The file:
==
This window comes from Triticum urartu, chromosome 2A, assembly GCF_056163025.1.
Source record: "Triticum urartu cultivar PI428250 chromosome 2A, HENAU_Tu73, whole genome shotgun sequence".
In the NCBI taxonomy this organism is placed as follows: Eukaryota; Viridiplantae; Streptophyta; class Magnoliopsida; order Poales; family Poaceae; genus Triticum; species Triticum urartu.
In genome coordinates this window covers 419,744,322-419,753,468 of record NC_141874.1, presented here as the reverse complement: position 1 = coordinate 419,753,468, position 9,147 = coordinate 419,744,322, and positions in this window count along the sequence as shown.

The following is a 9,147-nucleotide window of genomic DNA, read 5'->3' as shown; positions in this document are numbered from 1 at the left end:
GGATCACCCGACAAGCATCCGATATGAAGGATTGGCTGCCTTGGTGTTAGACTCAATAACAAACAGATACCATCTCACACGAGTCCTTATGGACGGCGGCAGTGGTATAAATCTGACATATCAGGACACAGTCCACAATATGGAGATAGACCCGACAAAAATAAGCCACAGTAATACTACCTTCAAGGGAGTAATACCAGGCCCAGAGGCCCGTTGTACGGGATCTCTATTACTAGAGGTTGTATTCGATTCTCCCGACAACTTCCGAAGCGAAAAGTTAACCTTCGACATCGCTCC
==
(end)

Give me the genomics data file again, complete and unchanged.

This window comes from Triticum urartu, chromosome 2A, assembly GCF_056163025.1.
Source record: "Triticum urartu cultivar PI428250 chromosome 2A, HENAU_Tu73, whole genome shotgun sequence".
In the NCBI taxonomy this organism is placed as follows: Eukaryota; Viridiplantae; Streptophyta; class Magnoliopsida; order Poales; family Poaceae; genus Triticum; species Triticum urartu.
In genome coordinates this window covers 419,744,322-419,753,468 of record NC_141874.1, presented here as the reverse complement: position 1 = coordinate 419,753,468, position 9,147 = coordinate 419,744,322, and positions in this window count along the sequence as shown.

The following is a 9,147-nucleotide window of genomic DNA, read 5'->3' as shown; positions in this document are numbered from 1 at the left end:
GGATCACCCGACAAGCATCCGATATGAAGGATTGGCTGCCTTGGTGTTAGACTCAATAACAAACAGATACCATCTCACACGAGTCCTTATGGACGGCGGCAGTGGTATAAATCTGACATATCAGGACACAGTCCACAATATGGAGATAGACCCGACAAAAATAAGCCACAGTAATACTACCTTCAAGGGAGTAATACCAGGCCCAGAGGCCCGTTGTACGGGATCTCTATTACTAGAGGTTGTATTCGATTCTCCCGACAACTTCCGAAGCGAAAAGTTAACCTTCGACATCGCTCC